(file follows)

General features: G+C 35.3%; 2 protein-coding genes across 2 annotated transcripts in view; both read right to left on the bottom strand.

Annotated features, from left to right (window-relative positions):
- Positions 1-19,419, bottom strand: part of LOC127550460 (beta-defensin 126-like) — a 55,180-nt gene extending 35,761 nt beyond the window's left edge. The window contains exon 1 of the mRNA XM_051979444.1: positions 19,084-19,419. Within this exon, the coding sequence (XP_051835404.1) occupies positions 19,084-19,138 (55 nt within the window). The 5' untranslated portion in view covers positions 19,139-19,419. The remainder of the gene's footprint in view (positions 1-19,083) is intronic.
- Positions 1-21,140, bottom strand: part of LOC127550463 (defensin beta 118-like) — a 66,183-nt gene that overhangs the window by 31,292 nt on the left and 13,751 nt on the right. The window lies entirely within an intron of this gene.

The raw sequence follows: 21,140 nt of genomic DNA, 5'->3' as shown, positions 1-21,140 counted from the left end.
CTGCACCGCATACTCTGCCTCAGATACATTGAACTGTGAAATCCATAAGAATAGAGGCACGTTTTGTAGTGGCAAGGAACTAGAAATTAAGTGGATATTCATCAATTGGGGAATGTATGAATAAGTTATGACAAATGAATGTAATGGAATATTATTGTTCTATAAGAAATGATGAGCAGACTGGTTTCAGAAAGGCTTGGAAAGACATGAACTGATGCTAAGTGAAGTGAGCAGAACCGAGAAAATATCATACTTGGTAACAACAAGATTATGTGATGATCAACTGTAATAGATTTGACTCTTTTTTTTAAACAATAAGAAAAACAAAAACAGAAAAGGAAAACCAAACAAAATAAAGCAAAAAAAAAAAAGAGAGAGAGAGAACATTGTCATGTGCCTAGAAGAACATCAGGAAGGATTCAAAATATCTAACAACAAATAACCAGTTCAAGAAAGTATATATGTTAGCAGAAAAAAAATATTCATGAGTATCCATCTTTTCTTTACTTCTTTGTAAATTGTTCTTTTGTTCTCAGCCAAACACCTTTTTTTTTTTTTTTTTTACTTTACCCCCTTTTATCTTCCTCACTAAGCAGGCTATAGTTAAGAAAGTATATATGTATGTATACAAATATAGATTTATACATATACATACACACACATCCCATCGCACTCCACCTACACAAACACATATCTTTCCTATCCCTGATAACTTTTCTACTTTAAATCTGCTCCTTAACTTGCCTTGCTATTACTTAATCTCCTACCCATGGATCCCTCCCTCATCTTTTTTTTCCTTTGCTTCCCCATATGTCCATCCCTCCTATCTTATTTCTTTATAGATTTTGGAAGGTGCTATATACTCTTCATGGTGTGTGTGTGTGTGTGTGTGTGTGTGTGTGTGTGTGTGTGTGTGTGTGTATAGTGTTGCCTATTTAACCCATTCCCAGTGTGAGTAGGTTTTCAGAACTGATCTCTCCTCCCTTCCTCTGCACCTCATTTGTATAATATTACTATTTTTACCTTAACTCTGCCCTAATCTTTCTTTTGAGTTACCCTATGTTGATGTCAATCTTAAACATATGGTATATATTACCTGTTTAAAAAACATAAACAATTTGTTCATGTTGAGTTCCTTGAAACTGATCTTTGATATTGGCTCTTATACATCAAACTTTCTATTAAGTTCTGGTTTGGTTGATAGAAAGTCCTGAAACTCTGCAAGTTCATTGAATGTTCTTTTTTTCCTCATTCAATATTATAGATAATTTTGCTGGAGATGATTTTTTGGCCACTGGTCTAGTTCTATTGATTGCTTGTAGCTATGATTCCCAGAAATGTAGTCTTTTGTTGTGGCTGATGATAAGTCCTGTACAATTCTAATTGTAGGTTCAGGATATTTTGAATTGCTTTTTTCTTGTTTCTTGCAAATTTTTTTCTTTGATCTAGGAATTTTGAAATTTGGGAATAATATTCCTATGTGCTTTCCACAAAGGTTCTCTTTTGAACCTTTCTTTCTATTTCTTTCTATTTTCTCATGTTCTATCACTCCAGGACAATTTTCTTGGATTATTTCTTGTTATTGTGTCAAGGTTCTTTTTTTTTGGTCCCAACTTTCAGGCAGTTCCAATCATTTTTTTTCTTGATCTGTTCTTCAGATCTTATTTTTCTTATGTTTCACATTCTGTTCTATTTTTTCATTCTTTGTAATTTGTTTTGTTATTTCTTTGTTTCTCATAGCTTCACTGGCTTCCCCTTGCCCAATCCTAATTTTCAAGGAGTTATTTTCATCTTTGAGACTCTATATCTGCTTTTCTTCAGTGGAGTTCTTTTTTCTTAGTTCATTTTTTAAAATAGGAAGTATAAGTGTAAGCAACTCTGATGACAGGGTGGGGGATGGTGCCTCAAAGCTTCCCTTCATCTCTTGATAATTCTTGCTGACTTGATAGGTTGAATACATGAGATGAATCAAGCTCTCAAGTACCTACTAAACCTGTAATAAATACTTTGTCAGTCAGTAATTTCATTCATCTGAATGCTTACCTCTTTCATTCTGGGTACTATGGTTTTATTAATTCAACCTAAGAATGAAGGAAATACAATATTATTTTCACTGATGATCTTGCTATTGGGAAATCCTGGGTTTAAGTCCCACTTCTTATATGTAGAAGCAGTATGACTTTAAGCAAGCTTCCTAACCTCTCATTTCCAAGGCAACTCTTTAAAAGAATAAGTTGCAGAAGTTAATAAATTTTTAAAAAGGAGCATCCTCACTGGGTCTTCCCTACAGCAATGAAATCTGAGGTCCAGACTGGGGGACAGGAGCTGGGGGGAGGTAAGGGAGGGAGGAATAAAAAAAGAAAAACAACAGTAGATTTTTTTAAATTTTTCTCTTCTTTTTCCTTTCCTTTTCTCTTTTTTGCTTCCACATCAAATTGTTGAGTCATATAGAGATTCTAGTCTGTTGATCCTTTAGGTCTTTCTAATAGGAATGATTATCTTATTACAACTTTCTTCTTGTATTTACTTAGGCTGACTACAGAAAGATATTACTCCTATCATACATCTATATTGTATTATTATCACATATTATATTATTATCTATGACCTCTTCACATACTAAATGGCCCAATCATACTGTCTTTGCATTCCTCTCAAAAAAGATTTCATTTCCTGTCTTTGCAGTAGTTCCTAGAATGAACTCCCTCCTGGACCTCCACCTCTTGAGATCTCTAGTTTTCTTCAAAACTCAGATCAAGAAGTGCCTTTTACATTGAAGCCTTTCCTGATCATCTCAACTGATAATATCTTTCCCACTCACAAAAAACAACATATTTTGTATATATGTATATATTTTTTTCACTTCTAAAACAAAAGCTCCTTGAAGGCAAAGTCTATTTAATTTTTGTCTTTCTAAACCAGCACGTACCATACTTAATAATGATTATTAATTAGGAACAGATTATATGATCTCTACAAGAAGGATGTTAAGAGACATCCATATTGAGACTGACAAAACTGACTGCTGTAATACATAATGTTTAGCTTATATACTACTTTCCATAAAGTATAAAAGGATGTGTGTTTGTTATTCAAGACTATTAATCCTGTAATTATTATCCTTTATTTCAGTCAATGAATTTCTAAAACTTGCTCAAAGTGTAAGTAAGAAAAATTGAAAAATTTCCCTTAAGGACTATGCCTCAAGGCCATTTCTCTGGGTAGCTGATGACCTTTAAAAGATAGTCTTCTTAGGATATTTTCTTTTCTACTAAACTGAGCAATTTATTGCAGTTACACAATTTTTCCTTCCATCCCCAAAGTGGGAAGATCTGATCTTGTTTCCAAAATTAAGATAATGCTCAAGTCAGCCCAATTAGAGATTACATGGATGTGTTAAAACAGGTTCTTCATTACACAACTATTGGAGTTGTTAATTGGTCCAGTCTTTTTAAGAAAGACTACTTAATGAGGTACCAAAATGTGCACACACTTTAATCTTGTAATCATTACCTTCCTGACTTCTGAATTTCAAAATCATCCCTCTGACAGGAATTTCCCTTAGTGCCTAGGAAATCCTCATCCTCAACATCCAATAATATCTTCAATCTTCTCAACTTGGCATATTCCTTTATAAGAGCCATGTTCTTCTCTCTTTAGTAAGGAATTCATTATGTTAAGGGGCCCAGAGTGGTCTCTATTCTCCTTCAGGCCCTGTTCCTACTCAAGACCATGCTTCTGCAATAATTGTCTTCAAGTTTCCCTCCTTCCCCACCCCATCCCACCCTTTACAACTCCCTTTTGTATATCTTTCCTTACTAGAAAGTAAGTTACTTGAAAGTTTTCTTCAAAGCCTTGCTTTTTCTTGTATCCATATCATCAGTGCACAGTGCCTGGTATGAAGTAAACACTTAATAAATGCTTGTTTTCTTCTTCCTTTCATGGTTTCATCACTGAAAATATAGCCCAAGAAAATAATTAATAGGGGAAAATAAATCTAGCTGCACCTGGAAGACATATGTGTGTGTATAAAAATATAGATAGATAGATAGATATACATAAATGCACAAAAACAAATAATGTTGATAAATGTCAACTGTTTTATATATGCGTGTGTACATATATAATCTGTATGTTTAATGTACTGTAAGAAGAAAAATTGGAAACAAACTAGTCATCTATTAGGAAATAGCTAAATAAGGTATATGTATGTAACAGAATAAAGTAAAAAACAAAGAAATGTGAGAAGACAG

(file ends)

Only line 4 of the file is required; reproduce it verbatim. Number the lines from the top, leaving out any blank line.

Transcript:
- Positions 1-21,140, bottom strand: part of LOC127550463 (defensin beta 118-like) — a 66,183-nt gene that overhangs the window by 31,292 nt on the left and 13,751 nt on the right. The window lies entirely within an intron of this gene.